Defending Bobby Jindal

I’m frustrated.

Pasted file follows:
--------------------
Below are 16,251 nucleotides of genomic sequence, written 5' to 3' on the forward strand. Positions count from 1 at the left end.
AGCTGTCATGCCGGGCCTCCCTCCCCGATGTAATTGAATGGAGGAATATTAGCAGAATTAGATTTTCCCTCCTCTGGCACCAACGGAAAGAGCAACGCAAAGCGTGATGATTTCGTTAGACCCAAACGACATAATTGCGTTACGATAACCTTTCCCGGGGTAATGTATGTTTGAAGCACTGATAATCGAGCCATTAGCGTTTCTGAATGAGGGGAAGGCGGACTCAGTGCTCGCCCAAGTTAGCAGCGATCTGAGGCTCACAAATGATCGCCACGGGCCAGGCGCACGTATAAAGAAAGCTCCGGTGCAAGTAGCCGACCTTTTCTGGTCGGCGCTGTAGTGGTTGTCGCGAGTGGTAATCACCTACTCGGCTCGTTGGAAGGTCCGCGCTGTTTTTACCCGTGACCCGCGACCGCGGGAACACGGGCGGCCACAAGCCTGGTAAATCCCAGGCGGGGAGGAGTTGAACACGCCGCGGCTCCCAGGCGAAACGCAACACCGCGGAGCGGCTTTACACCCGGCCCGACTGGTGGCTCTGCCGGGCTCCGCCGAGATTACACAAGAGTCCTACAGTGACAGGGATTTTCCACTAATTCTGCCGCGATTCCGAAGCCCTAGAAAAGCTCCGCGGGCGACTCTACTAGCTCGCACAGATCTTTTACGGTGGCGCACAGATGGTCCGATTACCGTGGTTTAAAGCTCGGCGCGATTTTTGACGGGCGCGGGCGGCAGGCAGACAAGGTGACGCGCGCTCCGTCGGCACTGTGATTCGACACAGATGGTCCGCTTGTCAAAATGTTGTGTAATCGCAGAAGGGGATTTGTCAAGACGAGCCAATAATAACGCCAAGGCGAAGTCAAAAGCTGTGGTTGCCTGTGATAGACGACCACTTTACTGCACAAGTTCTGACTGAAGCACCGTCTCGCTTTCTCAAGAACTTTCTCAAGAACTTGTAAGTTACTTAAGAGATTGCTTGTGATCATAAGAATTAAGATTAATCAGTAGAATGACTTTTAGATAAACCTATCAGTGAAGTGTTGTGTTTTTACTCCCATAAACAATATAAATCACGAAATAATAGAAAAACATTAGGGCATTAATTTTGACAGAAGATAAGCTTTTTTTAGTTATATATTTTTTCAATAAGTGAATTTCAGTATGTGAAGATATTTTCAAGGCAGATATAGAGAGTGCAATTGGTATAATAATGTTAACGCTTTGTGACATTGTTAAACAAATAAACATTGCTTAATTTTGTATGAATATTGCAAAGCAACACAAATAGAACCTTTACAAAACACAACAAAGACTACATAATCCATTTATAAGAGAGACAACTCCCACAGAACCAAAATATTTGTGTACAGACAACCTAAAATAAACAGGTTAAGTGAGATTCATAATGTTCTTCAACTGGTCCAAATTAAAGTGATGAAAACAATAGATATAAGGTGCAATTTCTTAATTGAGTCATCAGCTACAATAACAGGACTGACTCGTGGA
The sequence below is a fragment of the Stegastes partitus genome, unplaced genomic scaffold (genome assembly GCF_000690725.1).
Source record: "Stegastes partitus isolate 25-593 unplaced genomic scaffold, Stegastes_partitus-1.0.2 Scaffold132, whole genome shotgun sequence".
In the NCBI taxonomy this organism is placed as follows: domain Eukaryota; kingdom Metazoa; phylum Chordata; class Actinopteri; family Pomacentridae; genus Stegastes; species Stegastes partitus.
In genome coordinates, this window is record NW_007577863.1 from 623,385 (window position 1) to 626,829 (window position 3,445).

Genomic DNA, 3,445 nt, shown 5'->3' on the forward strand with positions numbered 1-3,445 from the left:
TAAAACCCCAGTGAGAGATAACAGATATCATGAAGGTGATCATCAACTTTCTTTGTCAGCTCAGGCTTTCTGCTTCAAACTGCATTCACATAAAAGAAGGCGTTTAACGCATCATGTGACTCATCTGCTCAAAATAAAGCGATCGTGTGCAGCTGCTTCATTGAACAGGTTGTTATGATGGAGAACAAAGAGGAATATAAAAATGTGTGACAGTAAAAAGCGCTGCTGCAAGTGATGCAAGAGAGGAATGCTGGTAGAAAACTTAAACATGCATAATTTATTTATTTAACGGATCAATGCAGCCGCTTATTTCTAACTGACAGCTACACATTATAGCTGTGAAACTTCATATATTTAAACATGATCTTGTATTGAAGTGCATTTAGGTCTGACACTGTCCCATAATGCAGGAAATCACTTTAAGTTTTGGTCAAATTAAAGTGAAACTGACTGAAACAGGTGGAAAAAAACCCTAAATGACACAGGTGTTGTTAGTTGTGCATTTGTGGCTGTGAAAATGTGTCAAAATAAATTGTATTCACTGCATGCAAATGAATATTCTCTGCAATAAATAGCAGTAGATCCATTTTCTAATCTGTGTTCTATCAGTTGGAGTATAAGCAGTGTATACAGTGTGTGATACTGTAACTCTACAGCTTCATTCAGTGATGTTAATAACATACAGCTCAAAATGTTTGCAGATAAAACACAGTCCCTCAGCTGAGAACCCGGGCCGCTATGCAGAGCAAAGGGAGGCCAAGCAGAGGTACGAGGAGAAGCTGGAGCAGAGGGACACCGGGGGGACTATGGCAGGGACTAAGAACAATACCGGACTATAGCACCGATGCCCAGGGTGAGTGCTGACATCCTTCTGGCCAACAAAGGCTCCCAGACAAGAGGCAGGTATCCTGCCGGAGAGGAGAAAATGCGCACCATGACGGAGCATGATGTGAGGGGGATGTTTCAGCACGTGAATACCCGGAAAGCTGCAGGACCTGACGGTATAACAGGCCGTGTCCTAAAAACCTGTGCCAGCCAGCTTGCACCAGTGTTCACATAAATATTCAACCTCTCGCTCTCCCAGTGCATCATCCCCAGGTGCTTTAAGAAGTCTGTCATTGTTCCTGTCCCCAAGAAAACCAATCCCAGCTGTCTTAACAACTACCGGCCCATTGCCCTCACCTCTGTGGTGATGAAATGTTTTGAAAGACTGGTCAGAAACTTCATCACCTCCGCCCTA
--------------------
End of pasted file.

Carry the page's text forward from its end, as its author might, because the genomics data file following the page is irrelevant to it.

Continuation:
I’m frustrated. After stewing on it for a week, I feel the need to vent. I’m upset over the media’s reaction to Governor Bobby Jindal’s response to Barack Obama’s speech to Congress last week.Before I get started, let me be upfront. I love Bobby Jindal and it’s more personal than the usual fawning politico. I know the guy. In 2003 I spent a year of my life talking to him 18 hours a day, eating pizza with his family, spending the night with his in-laws and fighting to elect him governor of Louisiana. My perspective is not objective. I admit it. Furthermore, I have spent the past two years flying twice a month from D.C. to Baton Rouge, fighting for school-reform efforts that Governor Jindal supports. In those two years I’ve seen firsthand his passion for improving the lives of the great people of his state. He led the effort to pass some of the strongest ethics laws in a state (in a state ranked near the top in corruption). He’s cut taxes on businesses in a down economy and he helped pass school-reform efforts that have changed the lives of low-income families by giving them the same educational choices as higher-income families. Oh, and he did this in the first six months of his governorship.After Hurricane Katrina, then-Congressman Jindal was widely credited with getting more accomplished for the state’s recovery than the inept Governor Kathleen Blanco and Mayor Ray Nagin. The man doesn’t just talk the talk as a “typical politician”—he walks the walk. He genuinely cares for his state, its people and their well–being.So when dying old-media establishments like the New York Times print a story that highlights his awkward style, I get angry. Other criticisms I’ve read and heard were based less on the substance of his response and more on his delivery. Instead of judging the seriousness of Jindal’s argument, many critics panned his manner and “fast talk.” Maybe Bobby Jindal talks fast because we have a lot to fix in this country. It’s obvious the critics intended to subliminally compare his oratory style to that of President Obama’s. What a shame. The Bobby Jindal I know on a personal level is kind, smart and dedicated. The Bobby Jindal I know on a professional level is bipartisan, substantive and accomplishes what he sets his mind to do. To compare him to Obama’s oratory style last Tuesday was not fair. He’s a different person with different ideas. He should have been judged on those ideas.Phillip Stutts is the President of Phillip Stutts & Company, LLC, a political and corporate consulting firm.

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